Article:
"The man that hath no music in himself,
Nor is not mov'd with concord of sweet sounds...
Let no such man be trusted."
- William Shakespeare
As a lifelong musician, who still spends several hours at the piano or organ each week, I'm always amused when someone acts surprised if I forego other activities because "I have to practice."
"You practice? I thought you already knew how to play the organ."
Then, when I tell them I don't consider playing a musical instrument a talent but a whole lot of hard work, they take on a part-judgmental, part-sympathetic air and question my intelligence - or low self-esteem.
"Me practice?" one of my piano students once asked in astonishment.
Buster's family couldn't afford the piano lessons he wanted until an uncle promised to underwrite the cost. But soon after his lessons began, Buster's mother told me she couldn't get him to practice and she wondered if the lessons were a good idea.
Thinking a little reality check would revive her child's interest I said, "Why, Buster, even I have to practice."
"You're kiddin'!'" he said, blowing holes in my reality with some of his own.
No kiddin' then, no kiddin' now. Those who achieve proficiency at the piano, the easel or any skill at all get there by the proverbial route to Carnegie Hall: practice, practice, practice.
Maybe the question here isn't what is or what is not a talent, but what the word "talent" means. Though Webster's unabridged includes "mental endowment or capacity of a superior kind," that definition is listed last in the paragraph. The first definition, from the Greek word, "talanton," means "a thing weighed, lifted up, or suffered."
The concept of a talent as weight explains the Biblical use of the word as a unit of money, when metals of varying value weighing 56 to 93 pounds equaled one talent. And I'm sure my former students, especially just before a recital, understood the part about a talent being "a thing suffered." Still, whenever I asked the stage-fright ones why they were taking piano lessons, not everyone answered, "Because my parents made me." I also heard: "So I can play like my grandmother," or even, "People look up to you when you can do something they can't do."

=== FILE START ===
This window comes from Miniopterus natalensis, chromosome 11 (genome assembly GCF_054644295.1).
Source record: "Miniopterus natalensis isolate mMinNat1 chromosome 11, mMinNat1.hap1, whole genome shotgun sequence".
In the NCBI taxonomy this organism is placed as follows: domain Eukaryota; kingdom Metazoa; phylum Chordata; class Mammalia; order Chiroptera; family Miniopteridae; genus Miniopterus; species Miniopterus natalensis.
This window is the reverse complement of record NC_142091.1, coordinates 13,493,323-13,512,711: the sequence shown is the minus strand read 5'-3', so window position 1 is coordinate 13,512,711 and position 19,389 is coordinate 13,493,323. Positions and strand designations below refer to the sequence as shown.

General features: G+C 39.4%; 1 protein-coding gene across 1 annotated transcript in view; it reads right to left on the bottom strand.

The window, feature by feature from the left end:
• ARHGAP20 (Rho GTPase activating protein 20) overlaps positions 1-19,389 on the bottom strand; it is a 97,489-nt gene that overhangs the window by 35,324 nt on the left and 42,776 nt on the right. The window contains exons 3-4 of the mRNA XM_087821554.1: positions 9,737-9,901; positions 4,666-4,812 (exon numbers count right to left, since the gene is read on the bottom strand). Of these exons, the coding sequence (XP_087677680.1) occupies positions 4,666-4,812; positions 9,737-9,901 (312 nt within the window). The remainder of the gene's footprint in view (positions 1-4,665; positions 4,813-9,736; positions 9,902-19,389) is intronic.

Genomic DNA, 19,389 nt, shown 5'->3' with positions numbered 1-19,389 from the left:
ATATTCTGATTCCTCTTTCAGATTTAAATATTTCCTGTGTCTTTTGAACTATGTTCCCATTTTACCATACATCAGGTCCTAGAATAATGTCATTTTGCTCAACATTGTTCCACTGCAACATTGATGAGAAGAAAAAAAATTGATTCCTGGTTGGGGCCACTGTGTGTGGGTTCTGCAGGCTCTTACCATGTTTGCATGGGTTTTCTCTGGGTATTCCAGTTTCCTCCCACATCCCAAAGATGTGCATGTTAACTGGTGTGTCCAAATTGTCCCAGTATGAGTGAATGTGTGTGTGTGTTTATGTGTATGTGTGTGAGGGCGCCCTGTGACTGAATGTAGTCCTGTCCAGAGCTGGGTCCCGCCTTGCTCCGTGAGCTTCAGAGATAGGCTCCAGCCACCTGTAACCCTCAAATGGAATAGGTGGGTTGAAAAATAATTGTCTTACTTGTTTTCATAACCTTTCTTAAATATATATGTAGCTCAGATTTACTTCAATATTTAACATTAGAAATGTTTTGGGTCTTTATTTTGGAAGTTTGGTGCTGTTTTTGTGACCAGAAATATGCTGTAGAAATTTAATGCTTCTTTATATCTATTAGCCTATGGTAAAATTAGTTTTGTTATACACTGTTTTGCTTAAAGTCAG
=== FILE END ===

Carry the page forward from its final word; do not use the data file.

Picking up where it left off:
We always agreed that, unlike reading and math, we could get by in life if we didn't play a musical instrument. Music requires an extra, time-consuming discipline they don't have to expend. But as they already knew, or would someday understand, that extra discipline leads to profoundly great rewards.
Now, for those who saw yourselves in the above paragraphs - or wish you had - it's never too late to refresh an old music skill or start a new one.
Your first lesson follows. Just read the sentences carefully, and find a music term hidden in each one. For example, if you saw: "In music it is essential to study hard," you would underline the word, "alto." As you'll notice, this exercise is no walk in the etudes. Talent or music vocabulary may help, but it's also a piece of work:
• Due to circumstances beyond her control, Doris missed her appointment.
• Sammy often orders supper from the breakfast menu.
• Cleo's marriage to an elderly rich man prompted gossip.
• On hearing the name "Omar," Charles thought of a Persian poet.
• Dave regretted his decision to paint his car olive green.
• After finishing up his California tour in Carmel, Odysseus flew back home.
• The teacher asked Jane to stop erasing the blackboard.
• My son, a talented actor, got a role in a Broadway show.
• After Ken sprayed the tomato plant, he mulched the asparagus.
• Some people tend to panic on certain occasions, as when misplacing car keys.
• After checking my calendar, I agreed to meet Basil in November.
• Her term paper on journalist Joseph Alsop ran over 17 pages.
• I broke my glasses playing handball a day after I got them.
• Interesting markings on gourds make them attractive decorations.
• When the cookies burned, Jean had to decide between making another batch or using store-bought cookies. (From Dell Variety Puzzles and Games, November, 2005.)
(Barbara Seaborn is a local freelance writer. E-mail comments to firstname.lastname@example.org.)
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